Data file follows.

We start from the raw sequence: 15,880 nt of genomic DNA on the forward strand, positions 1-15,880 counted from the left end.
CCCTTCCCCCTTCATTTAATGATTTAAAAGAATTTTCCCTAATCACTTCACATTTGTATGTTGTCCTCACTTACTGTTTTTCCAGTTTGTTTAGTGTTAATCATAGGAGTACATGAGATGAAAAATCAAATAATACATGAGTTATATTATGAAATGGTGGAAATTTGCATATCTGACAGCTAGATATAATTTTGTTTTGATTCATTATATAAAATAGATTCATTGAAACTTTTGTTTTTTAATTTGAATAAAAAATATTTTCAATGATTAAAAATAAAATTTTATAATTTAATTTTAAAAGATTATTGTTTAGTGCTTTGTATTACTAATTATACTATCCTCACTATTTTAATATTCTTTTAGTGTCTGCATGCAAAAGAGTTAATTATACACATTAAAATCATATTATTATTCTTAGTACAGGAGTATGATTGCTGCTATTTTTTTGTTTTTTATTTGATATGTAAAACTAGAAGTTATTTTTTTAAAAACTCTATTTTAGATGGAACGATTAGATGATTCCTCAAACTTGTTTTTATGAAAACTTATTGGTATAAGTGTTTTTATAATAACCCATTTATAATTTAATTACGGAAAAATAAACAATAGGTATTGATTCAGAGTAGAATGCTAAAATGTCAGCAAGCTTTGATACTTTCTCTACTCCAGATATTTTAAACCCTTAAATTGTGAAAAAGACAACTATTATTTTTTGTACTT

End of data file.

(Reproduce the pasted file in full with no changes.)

We start from the raw sequence: 15,880 nt of genomic DNA on the forward strand, positions 1-15,880 counted from the left end.
CCCTTCCCCCTTCATTTAATGATTTAAAAGAATTTTCCCTAATCACTTCACATTTGTATGTTGTCCTCACTTACTGTTTTTCCAGTTTGTTTAGTGTTAATCATAGGAGTACATGAGATGAAAAATCAAATAATACATGAGTTATATTATGAAATGGTGGAAATTTGCATATCTGACAGCTAGATATAATTTTGTTTTGATTCATTATATAAAATAGATTCATTGAAACTTTTGTTTTTTAATTTGAATAAAAAATATTTTCAATGATTAAAAATAAAATTTTATAATTTAATTTTAAAAGATTATTGTTTAGTGCTTTGTATTACTAATTATACTATCCTCACTATTTTAATATTCTTTTAGTGTCTGCATGCAAAAGAGTTAATTATACACATTAAAATCATATTATTATTCTTAGTACAGGAGTATGATTGCTGCTATTTTTTTGTTTTTTATTTGATATGTAAAACTAGAAGTTATTTTTTTAAAAACTCTATTTTAGATGGAACGATTAGATGATTCCTCAAACTTGTTTTTATGAAAACTTATTGGTATAAGTGTTTTTATAATAACCCATTTATAATTTAATTACGGAAAAATAAACAATAGGTATTGATTCAGAGTAGAATGCTAAAATGTCAGCAAGCTTTGATACTTTCTCTACTCCAGATATTTTAAACCCTTAAATTGTGAAAAAGACAACTATTATTTTTTGTACTT